Consumption of controlled substances

Consumption is an aggregated parameter calculated for data reported under the Montreal Protocol (see Box 1 below). It integrates the statistics on imports, exports, production and destruction of controlled substances into one single metric, excluding non-virgin imports and exports. Amounts that are produced and imported for feedstock use within the EU and process agent use are not included in consumption figures, in line with calculations applied under the Montreal Protocol. New substances listed in Annex II to the Ozone Regulation are also excluded from consumption data.

 

Box 1. Consumption


In brief, consumption (which only applies to controlled substances) is calculated as follows:

CONSUMPTION = ADJUSTED PRODUCTION + ADJUSTED IMPORT - EXPORT - DESTRUCTION

with
ADJUSTED PRODUCTION = total production - production for feedstock in the EU - production for process agent use
ADJUSTED IMPORT = total virgin imports - virgin imports for feedstock use in the EU - virgin imports for process agent use
EXPORT = total virgin exports
DESTRUCTION = total virgin and non-virgin destruction

 

In 2019, the consumption of controlled substances amounted to -387 metric tonnes, up from -884 metric tonnes in 2018. The consumption of controlled substances, when expressed in metric tonnes, has been negative every year since 2012. However, expressed in ODP, consumption in 2019 was positive for the first time since 2012, amounting to 61 ODP tonnes. The reason for the higher consumption in 2019, compared with previous years, is because of increased stocks in 2019 for the purpose of destruction in the future. Regarding consumption, imported and produced quantities should ideally be equal to or lower than exported and destroyed quantities. However, stocks held at the end of a year, which are to be destroyed in the following years, are not accounted for in consumption calculations.

Figure 1. Consumption of controlled substances within the EU-28


Notes:
The calculation of the consumption of controlled substances under the Montreal Protocol excludes non-virgin imports and exports, substances intended for feedstock and process agent use, as well as new substances (see box in text).
The withdrawal of the United Kingdom from the European Union on 31 January 2020 did not affect the production of this briefing, which refers to 2019 data. Data reported by companies from the United Kingdom are included in all analyses contained herein, unless otherwise indicated.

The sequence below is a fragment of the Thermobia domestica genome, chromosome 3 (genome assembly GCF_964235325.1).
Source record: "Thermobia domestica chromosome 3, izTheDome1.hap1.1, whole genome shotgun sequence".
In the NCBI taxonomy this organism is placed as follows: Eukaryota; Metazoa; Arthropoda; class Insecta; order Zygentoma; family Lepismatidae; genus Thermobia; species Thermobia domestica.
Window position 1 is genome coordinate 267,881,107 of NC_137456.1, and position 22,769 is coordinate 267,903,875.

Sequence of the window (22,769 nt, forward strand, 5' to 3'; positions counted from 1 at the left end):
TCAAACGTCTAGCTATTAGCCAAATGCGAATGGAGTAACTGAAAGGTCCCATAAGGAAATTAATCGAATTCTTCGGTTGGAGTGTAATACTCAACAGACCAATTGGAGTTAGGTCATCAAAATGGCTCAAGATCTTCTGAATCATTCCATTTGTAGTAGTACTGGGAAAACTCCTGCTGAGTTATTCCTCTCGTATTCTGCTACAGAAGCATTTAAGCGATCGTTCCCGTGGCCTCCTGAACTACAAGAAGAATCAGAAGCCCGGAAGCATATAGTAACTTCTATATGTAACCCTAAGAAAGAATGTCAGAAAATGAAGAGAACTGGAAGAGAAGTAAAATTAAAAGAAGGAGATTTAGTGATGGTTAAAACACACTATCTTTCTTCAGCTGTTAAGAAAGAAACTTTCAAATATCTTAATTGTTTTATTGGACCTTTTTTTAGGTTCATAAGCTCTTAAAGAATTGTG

Sources: Data reported by companies to the European Environment Agency (EEA) under Article 27 of Regulation (EC) No 1005/2009 (EU Ozone Regulation).

 

Feedstock use of controlled substances

A number of ODS serve as feedstock for the manufacture of other products such as refrigerants, foam blowing agents, polymers, pharmaceuticals and agricultural chemicals. In 2019, feedstock use amounted to 159 157 metric tonnes, a 9 % decrease compared with 2018.
In 2019, the emission rate [1] from feedstock uses was 0.03 %. The 2019 average emission rate was comparable to the emission rate in 2018 and much lower than the emission rate for earlier years. This appears to point towards improvements in emission control by industry.


Process agent use of controlled substances

A process agent is a substance that either facilitates or inhibits a chemical reaction in an industrial process. In 2019, make-up [2] and emissions stayed well below restrictions imposed by both the Montreal Protocol and the Ozone Regulation.


Imports of controlled substances

In 2019, imports of controlled virgin substances into the EU amounted to 4 659 metric tonnes, which represents a 47 % decrease compared with 2018. This was the largest decrease observed since 2006 and the lowest ever recorded value. The imported controlled substances were almost entirely virgin substances and 77 % of them were imported from China. Slightly more than half of the imported virgin quantities were HCFCs, followed by CFCs. In contrast to previous years, CTC imports almost ceased in 2019. Controlled substances were mostly imported for feedstock use. Imports of controlled non virgin substances amounted to 1 % of total imports. Expressed in ODP tonnes, imports of virgin halons and CFCs were largest.